P11. Appreciate the diagramming in Figure 3!

P14. Fig 4 may benefit from labelling the lines as if the article is not published in colour it will not be readable.

I appreciate the significant and original concepts in your article and look forward to quoting the article in my future publications. 

All the best.

Author Response

Comments and Response to Reviewer #4

 

Thank you for an interesting perspective on the slow-onset enduring disasters. I like the new term: disasters without borders. 

I think the article would benefit from a few few minor language related changes. I have made a few comments you might like to consider that I feel will improve the article but would suggest a general read through and review. 

On line 6 you say "will be correct" - I would caution against suggesting any disaster is the worst disaster or that anyone is correct and rather say it was a catastrophic or severe disaster, as there are many ways to assess a disaster. On the same line I would also change the "overlook.." to say that "the risk from the increasing frequency of typhoons etc.. will likely outstrip"....I think the article would have a stronger start if you deleted all before line 9 and  in fact started the paper with:  line 9: "in the broader context of public perceptions, it is not surprising...."  I think that provides a strong start and the prelude there is actually not needed and distracting. 

Response to Reviewer#4: We agree with the changes in wording suggested by the reviewer and the sentence addressing disasters in the US and Japan has been changed. We have not deleted the opening sentences as suggested by the reviewer as we included those sentences to illustrate the low public visibility of gradual onset disasters, both historically and in the present.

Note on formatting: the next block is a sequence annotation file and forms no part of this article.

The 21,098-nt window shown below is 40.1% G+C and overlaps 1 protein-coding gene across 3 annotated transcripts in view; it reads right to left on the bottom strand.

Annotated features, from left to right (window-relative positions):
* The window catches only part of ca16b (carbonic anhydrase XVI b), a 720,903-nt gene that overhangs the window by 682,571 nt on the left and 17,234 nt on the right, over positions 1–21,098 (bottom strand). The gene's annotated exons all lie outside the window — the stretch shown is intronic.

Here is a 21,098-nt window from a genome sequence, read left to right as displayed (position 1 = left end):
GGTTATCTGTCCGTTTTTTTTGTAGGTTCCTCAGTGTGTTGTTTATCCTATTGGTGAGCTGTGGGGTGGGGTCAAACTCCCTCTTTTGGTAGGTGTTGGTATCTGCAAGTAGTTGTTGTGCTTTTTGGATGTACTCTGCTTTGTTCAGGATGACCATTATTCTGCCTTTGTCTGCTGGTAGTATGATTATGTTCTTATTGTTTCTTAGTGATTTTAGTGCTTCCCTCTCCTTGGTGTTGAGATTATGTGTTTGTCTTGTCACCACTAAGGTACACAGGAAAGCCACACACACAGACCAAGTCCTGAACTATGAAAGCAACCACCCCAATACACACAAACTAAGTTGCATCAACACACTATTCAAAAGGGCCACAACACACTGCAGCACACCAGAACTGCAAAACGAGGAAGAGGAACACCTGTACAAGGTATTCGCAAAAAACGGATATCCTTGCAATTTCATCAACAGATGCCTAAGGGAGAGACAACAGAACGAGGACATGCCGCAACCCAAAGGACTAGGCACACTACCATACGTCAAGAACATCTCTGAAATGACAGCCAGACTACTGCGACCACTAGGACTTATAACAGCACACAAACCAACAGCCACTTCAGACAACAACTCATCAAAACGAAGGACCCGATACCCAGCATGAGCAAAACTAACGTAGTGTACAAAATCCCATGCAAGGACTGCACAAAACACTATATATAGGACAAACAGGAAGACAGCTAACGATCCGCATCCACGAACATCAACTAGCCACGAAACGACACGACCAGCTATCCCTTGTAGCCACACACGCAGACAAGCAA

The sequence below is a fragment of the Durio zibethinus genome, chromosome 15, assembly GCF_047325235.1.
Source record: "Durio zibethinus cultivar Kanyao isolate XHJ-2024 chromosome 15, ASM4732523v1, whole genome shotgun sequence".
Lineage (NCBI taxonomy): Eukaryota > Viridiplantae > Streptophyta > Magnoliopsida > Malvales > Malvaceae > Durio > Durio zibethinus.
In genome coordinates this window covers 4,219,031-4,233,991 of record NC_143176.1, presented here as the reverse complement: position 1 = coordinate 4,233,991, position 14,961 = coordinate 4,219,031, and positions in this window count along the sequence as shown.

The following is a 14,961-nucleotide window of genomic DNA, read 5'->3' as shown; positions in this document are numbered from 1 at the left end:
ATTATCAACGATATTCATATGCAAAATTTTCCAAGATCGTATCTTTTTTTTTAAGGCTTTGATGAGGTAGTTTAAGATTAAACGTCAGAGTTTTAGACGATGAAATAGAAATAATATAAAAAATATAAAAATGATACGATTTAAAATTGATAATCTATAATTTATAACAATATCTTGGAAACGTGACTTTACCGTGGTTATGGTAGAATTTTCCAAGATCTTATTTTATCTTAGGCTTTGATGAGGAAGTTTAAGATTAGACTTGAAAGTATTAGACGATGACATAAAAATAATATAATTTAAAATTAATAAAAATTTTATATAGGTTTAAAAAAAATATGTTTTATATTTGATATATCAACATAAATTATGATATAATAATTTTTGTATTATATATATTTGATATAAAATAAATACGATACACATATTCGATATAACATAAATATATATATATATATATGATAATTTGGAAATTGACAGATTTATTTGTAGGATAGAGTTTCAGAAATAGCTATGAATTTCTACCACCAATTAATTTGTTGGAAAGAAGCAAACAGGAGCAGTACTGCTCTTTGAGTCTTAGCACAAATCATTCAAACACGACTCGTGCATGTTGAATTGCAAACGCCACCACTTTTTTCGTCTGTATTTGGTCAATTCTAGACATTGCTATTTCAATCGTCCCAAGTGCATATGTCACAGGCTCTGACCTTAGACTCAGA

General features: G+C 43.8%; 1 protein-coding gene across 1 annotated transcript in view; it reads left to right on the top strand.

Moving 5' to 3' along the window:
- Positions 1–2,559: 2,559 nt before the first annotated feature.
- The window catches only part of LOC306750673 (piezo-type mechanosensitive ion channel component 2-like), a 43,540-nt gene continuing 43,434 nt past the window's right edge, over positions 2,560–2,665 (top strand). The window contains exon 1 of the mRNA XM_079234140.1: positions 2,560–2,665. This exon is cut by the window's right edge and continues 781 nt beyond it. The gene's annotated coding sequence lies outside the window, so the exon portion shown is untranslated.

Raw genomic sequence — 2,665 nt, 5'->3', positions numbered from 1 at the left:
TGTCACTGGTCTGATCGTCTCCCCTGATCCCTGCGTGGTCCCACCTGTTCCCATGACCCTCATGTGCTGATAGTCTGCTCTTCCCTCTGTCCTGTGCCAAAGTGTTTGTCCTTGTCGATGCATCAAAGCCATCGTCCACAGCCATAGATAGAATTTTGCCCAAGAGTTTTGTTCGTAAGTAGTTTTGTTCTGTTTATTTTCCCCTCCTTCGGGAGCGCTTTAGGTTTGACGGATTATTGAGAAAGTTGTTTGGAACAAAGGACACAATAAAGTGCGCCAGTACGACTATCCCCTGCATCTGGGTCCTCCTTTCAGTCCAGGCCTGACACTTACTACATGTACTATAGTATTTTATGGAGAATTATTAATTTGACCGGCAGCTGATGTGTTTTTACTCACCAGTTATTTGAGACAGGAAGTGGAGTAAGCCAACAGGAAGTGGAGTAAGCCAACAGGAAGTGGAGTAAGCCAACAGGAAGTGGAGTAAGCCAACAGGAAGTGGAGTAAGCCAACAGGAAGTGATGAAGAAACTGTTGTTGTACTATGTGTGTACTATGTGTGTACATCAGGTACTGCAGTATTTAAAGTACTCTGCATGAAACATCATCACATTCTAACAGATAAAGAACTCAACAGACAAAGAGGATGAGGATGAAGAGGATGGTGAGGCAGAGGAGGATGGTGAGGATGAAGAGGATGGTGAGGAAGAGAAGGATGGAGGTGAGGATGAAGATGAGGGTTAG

P2. lines 2-4 - I would not include the examples or if you do just use one - the levy failure in a hurricane.

We deleted references to multiple examples of high visibility failures, as suggested by the reviewer on page 2, lines 2-4.

P2.Line 10 .."even when implications are recognised and publicised in the media, may not receive"... I would delete the middle phrase

The middle phrase was deleted, as suggested.

P3. I would remove the line saying "we will return to the definitional issues..." it is not needed and seems out of place.

This sentence was deleted, as suggested.

The paragraph that follows is very well written.

I appreciate the experience from Japanese disasters included and think these are a strong point of the paper.

P3. I would chose either Limits or Pitfalls not use both. They are slightly different. If in doubt I would chose limitations.